Efforts target blight on 16th

October 13, 2009
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The Indianapolis Housing Agency has bought a troubled low-income housing project called Caravelle Commons and is working on plans to redevelop the complex to better connect with the Herron Morton Place neighborhood. Next door, Kroger has revived efforts to acquire land and plan a new supermarket at 16th and Central Avenue to replace an old location. The chain bought the corner a few years ago and closed on a vacant parcel that was previously part of Caravelle earlier this year. Together, the developments could represent a turning point for a blighted stretch of 16th Street. At a minimum, the housing agency plans to reopen Park Avenue, which now dead-ends in the complex, and take down fences that surround the apartment buildings. But there’s a “good chance” the plans will involve demolition of the existing complex, at 1643 N. Park Ave., and the construction of a more urban-looking replacement, said Bruce Baird, the group’s director of strategic planning and development. Check out the full story here. (You can sign up for a free 12-week subscription to IBJ.com.)

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  • That's the best news I have heard in a very long time. I vote for the total demolition!
  • Still not enough justification for charging $250,000 for condos in that area. But I guess that's how gentrification works.
  • If this is real and not the hype we heard three years ago, then it will be the best thing to happen to the Near North Side of Indianapolis in decades. A couple good schools later and we can be back to one of the most desired neighborhoods around.
  • This is LONG over due.

    In other grocery news...the Omailia's at 56th & Emerson/Kessler is CLOWING. Sad day. That's my 'hood and it will be missed
  • Great news for such a LONG OVER DUE re-development. I think the corner of 16th and College is probably the most crime ridden, under-utilized, and disconnected spaces in all of of downtown. Low density development should be banned from the city core. This will only benefit EVERYBODY...FINALLY!!
  • If you want good neighborhood schools, you might check out the neighboring IPS schools. For instance, School 56 has higher test scores than the Indiana Average. Most of their scores are in the 93 percentile, http://www.education.com/schoolfinder/us/indiana/indianapolis/francis-w-parker-school-56/test-results/.

    Also, check out the other IPS schools. There are many, many great programs within the system that rarely get mentioned and places like the Near-North side should celebrate the excellent schools.
  • Great News
    I live at the corner of 16th and College and think that this is great news. The Community Spirits liqour store has somewhat cleaned up, now if we could get the SW corner building that is half demolished cleaned up, we'd be in good shape!
  • Finally!!!
    It's about time that blight be removed from our community. And a modern grocery store in the neighborhood would be awesome.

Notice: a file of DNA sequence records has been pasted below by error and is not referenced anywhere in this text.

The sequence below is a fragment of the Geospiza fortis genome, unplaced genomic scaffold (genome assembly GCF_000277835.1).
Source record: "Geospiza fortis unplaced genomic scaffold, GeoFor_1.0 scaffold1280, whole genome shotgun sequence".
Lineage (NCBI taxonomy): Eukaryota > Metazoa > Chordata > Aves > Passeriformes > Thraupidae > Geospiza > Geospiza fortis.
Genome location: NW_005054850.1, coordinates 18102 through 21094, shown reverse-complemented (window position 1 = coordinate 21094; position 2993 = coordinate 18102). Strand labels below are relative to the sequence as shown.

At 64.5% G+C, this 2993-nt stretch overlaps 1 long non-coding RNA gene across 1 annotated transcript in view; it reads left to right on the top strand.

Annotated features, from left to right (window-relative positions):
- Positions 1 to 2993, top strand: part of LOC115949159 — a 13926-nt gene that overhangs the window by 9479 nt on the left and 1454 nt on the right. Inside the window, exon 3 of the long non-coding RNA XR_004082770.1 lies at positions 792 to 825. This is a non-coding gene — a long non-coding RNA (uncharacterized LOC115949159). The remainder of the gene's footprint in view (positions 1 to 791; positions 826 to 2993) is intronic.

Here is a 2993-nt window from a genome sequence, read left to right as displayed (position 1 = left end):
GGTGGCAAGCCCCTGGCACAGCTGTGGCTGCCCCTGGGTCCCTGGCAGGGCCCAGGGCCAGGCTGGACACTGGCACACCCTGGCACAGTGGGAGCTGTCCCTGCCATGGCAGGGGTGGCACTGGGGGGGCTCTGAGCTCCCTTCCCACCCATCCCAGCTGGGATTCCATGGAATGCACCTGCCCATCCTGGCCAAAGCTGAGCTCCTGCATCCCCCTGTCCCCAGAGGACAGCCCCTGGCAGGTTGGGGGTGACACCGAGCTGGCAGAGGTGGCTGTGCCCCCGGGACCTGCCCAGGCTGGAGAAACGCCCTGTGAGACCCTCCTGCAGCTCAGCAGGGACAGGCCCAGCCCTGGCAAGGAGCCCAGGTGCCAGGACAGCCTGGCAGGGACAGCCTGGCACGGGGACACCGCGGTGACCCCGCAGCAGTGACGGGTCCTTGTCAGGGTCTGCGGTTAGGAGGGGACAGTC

• Hurry the hell up please
    I grew up in those apartments, and they been talking about rebuilding for years. Personally i'm tired of hearing about it be like NIKE and just do it. And you know what, it's sad when you want your old neighborhood torn down.I've had too many childhood friends die in or around that neighborhood.CRIME is everywhere nowdays but down there it is extremly excessive.I heard it used to be a graveyard or something like that is it true?

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  1. The $104K to CRC would go toward debts service on $486M of existing debt they already have from other things outside this project. Keystone buys the bonds for 3.8M from CRC, and CRC in turn pays for the parking and site work, and some time later CRC buys them back (with interest) from the projected annual property tax revenue from the entire TIF district (est. $415K / yr. from just this property, plus more from all the other property in the TIF district), which in theory would be about a 10-year term, give-or-take. CRC is basically betting on the future, that property values will increase, driving up the tax revenue to the limit of the annual increase cap on commercial property (I think that's 3%). It should be noted that Keystone can't print money (unlike the Federal Treasury) so commercial property tax can only come from consumers, in this case the apartment renters and consumers of the goods and services offered by the ground floor retailers, and employees in the form of lower non-mandatory compensation items, such as bonuses, benefits, 401K match, etc.

  2. $3B would hurt Lilly's bottom line if there were no insurance or Indemnity Agreement, but there is no way that large an award will be upheld on appeal. What's surprising is that the trial judge refused to reduce it. She must have thought there was evidence of a flagrant, unconscionable coverup and wanted to send a message.

  3. As a self-employed individual, I always saw outrageous price increases every year in a health insurance plan with preexisting condition costs -- something most employed groups never had to worry about. With spouse, I saw ALL Indiana "free market answer" plans' premiums raise 25%-45% each year.

  4. It's not who you chose to build it's how they build it. Architects and engineers decide how and what to use to build. builders just do the work. Architects & engineers still think the tarp over the escalators out at airport will hold for third time when it snows, ice storms.

  5. http://www.abcactionnews.com/news/duke-energy-customers-angry-about-money-for-nothing

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